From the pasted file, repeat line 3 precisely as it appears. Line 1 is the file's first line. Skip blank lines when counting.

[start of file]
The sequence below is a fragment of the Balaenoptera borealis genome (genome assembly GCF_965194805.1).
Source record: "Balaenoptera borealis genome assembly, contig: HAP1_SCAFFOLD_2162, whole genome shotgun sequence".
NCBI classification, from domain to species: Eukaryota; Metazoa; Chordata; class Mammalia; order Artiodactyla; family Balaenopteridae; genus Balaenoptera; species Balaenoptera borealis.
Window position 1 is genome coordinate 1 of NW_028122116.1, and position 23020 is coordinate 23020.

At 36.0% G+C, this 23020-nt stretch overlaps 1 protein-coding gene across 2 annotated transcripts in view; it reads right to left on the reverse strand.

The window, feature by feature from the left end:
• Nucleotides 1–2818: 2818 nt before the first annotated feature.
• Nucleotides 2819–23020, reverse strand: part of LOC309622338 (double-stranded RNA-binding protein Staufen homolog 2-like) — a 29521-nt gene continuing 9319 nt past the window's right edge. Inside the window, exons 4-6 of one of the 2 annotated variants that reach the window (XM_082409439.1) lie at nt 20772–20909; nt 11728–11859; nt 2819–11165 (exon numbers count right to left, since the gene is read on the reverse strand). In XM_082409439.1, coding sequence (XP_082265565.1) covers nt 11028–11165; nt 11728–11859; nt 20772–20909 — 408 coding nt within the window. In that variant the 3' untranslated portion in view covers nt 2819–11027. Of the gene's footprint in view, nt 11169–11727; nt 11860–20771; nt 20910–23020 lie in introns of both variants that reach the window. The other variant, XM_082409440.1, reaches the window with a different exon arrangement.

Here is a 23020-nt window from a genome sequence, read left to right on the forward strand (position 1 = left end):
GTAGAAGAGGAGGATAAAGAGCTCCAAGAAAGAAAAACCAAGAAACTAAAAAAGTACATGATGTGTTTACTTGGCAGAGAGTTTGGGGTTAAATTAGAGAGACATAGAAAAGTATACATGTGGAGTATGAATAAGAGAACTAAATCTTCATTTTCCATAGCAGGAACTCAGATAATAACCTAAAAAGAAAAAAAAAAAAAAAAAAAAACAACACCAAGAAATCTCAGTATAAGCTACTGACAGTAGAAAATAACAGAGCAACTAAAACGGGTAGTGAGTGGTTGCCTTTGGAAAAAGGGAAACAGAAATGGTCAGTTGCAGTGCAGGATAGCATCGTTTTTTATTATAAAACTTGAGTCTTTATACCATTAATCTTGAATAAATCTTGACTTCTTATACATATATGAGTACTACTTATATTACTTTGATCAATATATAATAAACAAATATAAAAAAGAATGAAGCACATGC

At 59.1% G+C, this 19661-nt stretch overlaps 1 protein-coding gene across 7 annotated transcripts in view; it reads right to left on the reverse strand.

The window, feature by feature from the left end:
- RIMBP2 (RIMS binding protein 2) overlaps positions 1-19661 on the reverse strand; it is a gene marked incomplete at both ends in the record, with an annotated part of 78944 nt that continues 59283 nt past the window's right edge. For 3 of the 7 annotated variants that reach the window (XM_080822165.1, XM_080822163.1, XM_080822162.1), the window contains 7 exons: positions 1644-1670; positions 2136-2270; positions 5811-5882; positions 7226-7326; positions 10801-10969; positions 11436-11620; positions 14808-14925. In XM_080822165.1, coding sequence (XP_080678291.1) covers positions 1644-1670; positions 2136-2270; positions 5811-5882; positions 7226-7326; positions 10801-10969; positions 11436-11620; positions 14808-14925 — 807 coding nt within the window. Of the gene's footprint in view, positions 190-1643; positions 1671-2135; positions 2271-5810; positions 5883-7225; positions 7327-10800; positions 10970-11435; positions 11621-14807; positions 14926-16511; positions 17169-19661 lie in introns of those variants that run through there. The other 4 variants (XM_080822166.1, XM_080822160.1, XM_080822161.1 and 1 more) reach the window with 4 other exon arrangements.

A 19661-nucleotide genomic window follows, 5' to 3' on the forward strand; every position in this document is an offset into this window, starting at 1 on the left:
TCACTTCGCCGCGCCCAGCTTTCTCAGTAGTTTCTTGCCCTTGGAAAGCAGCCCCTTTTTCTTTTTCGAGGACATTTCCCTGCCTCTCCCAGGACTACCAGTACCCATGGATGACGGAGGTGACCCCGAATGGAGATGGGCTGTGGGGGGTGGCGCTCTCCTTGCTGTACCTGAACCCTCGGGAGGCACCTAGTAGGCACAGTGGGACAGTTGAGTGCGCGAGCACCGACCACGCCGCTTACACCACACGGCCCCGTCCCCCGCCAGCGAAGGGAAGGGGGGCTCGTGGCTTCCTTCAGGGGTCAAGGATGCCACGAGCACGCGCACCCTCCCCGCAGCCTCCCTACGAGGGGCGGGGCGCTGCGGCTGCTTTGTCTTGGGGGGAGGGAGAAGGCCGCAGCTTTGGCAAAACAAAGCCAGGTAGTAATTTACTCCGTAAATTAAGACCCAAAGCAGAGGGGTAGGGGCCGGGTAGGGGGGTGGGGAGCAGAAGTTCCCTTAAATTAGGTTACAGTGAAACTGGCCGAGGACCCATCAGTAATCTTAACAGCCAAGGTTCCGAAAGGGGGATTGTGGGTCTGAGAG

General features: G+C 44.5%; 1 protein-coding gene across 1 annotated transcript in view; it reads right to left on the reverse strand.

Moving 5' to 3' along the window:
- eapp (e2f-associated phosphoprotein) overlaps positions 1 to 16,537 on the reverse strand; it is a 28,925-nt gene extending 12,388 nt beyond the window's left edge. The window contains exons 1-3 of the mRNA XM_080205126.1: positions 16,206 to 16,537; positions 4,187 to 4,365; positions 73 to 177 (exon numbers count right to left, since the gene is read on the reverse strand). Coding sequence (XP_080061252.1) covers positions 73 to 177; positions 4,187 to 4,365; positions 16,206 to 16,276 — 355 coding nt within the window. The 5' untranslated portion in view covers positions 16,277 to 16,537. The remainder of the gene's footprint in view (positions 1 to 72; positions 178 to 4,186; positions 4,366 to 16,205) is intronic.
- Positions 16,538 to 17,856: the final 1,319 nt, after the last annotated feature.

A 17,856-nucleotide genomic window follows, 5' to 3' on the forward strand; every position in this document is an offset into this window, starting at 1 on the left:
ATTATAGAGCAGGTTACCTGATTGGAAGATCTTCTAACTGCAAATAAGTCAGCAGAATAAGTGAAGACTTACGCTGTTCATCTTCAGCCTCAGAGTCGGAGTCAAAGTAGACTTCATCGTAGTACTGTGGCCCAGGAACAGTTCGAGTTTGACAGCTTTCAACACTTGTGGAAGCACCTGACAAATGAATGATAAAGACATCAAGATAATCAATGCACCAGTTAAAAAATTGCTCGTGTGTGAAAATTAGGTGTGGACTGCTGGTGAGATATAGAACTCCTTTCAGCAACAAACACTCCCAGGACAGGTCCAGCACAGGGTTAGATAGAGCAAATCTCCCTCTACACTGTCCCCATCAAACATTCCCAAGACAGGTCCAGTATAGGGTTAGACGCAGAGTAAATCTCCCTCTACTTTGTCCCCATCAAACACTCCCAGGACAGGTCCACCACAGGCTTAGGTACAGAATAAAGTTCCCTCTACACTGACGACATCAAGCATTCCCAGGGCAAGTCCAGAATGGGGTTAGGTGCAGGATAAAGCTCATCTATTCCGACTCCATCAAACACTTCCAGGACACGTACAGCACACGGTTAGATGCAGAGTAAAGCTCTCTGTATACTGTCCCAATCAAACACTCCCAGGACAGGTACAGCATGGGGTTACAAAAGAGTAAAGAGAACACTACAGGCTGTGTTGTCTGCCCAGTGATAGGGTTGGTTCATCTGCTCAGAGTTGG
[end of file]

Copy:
NCBI classification, from domain to species: Eukaryota; Metazoa; Chordata; class Mammalia; order Artiodactyla; family Balaenopteridae; genus Balaenoptera; species Balaenoptera borealis.